In what he called “a very speedy process,” Meyouhass recalled, “we took all the babies down, and they stayed there for a week and a half. This is a symbol of what can happen in this area.” The Syrian conflict of 2013 was another test of the hospital’s resources. Not surprisingly, the hospital is renowned for its successful treatment of trauma and battlefield victims.
Reflecting the population in the Western Galilee – Jews, Muslims, Christians and Druze, many
of whom are economically disadvantaged – GMC serves one of Israel’s most diverse constituencies. Notably, the hospital’s chief executive officer – Dr. Masad Barhoum – was the first Israeli Arab ever to lead one of the nation’s hospitals.
Trained as a family medicine physician, Barhoum has shepherded several major projects since becoming CEO in 2007. The hospital is affiliated with Bar-Ilan University Faculty of Medicine, a conduit for medical students, residents and fellowships. In 2022, GMC’s dental program entered into a partnership with the University of Rochester (N.Y.)’s Eastman Institute for Oral Health. The partnership has made GMC a leading destination for maxillofacial surgery.
“We recruit very good doctors and they become stars at our hospital,” Barhoum said, mentioning its neurosurgery program as another achievement. The hospital also is one of the few that has a da Vinci robotic surgical system (cost: $2 million). And “we are first in interventional neuroradiology – we do 600 procedures – the highest in Israel.”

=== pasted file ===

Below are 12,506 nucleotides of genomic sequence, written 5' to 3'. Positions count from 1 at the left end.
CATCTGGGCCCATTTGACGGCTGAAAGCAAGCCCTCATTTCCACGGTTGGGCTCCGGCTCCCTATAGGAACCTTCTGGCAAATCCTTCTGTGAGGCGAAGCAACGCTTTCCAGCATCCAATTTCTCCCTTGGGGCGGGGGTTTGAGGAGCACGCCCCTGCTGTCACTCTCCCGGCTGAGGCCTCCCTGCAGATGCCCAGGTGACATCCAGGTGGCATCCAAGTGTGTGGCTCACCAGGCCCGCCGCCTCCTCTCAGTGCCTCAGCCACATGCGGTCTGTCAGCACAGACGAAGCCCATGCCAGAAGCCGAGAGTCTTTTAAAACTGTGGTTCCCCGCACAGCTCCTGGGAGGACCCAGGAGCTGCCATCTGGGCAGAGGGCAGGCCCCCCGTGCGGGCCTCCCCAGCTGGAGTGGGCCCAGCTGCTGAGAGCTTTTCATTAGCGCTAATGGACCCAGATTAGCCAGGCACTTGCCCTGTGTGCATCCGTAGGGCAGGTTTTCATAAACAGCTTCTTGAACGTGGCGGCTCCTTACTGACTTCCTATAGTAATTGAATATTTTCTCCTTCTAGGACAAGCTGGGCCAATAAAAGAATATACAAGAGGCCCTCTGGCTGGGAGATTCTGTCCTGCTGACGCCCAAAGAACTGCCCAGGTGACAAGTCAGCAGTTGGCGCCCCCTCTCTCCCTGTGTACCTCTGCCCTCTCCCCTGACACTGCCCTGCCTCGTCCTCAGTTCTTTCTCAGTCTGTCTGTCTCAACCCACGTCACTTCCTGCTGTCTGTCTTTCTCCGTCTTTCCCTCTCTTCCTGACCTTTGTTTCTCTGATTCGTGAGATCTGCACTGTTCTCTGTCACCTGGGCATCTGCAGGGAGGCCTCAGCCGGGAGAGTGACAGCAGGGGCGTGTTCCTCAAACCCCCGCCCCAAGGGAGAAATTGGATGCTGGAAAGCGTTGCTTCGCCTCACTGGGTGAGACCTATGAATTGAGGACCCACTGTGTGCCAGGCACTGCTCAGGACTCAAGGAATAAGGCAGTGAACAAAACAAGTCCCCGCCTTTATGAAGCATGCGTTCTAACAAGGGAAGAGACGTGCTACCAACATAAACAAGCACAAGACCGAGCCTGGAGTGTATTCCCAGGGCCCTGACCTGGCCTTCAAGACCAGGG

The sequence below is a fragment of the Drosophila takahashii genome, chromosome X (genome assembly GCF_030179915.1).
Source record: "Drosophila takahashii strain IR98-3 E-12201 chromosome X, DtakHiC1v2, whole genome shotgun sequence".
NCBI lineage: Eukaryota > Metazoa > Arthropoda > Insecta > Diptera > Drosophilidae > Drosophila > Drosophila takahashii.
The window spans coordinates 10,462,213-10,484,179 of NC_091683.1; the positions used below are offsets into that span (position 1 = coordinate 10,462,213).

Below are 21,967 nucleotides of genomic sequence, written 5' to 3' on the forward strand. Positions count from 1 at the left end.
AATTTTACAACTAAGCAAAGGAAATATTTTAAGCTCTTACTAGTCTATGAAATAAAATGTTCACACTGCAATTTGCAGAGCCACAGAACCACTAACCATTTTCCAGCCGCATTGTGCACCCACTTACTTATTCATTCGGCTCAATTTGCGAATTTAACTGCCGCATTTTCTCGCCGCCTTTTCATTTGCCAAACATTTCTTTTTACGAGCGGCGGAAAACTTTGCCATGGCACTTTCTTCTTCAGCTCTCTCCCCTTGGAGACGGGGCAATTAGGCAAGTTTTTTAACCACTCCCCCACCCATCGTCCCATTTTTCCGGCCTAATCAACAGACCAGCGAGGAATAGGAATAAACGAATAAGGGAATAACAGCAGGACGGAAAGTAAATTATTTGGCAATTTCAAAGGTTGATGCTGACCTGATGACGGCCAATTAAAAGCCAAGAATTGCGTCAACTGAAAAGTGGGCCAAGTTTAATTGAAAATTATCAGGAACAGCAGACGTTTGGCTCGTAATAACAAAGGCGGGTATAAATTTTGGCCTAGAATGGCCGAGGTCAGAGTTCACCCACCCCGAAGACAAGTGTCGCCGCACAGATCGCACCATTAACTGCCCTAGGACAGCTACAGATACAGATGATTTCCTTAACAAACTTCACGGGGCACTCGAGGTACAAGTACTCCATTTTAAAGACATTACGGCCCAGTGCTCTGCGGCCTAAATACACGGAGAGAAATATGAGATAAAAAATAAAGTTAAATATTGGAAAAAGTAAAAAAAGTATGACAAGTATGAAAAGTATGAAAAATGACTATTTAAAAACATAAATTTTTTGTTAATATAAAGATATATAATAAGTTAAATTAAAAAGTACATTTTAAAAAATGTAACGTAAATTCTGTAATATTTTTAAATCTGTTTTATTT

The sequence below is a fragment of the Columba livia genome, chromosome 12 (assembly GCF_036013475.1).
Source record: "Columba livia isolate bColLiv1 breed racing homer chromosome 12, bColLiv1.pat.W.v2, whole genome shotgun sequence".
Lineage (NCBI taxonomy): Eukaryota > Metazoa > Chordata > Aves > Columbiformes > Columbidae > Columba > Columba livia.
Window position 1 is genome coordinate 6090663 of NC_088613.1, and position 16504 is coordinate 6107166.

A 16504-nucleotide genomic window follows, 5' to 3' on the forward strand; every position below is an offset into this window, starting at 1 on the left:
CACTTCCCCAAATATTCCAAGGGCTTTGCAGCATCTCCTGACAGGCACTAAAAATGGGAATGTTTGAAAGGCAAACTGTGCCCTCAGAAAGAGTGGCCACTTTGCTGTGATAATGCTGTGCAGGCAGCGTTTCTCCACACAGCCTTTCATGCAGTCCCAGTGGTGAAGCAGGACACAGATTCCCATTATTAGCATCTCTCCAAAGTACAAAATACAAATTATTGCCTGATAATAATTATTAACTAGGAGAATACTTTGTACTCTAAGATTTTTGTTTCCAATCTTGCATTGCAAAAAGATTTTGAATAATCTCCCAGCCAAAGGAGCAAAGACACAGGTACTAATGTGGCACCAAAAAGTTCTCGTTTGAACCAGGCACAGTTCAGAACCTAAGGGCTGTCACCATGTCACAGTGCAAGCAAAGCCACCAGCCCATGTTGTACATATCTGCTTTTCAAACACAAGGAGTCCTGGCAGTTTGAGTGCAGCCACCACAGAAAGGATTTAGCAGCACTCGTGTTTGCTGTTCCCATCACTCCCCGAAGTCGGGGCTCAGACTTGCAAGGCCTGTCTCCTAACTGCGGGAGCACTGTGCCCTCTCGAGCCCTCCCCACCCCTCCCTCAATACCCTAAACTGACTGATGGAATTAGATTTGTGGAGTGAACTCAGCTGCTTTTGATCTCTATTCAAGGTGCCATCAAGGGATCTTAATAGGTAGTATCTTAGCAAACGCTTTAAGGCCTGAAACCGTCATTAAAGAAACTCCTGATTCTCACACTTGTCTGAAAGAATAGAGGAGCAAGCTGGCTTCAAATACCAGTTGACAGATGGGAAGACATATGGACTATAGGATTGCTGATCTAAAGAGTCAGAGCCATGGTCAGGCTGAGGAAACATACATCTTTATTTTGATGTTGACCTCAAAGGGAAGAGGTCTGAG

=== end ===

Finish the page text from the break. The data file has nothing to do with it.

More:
Agencies like American Friends of Galilee Medical Center are critical to the success of GMC’s planned infrastructure modernizations (“We’re investing in cement,” Barhoum quipped). But beyond bricks-and-mortar, the ties between the two groups are emotional as well as fiscal.
Alan Engel, a longtime leader in Louisville’s Jewish community, now serves as AFGMC treasurer. He became involved more than 10 years ago when organizers asked him to shepherd the process of gaining tax-exempt status. The more familiar he became with the hospital’s core mission, the more he was impressed.
“The fact that they served everybody,” Engel said, “it wasn’t just Jews. That was the real hook that got me because I thought, ‘My God, these people, who are under such duress every day.’ So when they asked me I said, ‘Yeah, I’ll do it. Because I really believe in the hospital, and I believe in their mission.”
Engel was especially taken with a collaboration between AFGMC and the hospital: “the emergency response group program.”
“That was where we took doctors from all the Partnership2Gether communities to Israel for a week, and they got training in emergency-response medicine. The idea, originally, was that if there was a war in Israel and the hospital was involved, and its doctors had to go out in the field, these (Partnership) doctors could go over there and fill in for the regular doctors. Fortunately, that never happened.”
Updating existing surgical suites is crucial to the hospital’s financial health. “It’s a big issue for us,” Barhoum acknowledged. “Because (elective) surgery brings money; internal medicine doesn’t bring money.”
Still, tending to the population of Western Galilee remains the hospital’s defining imperative. “They are our family,” Barhoum says. And we have to take care of them.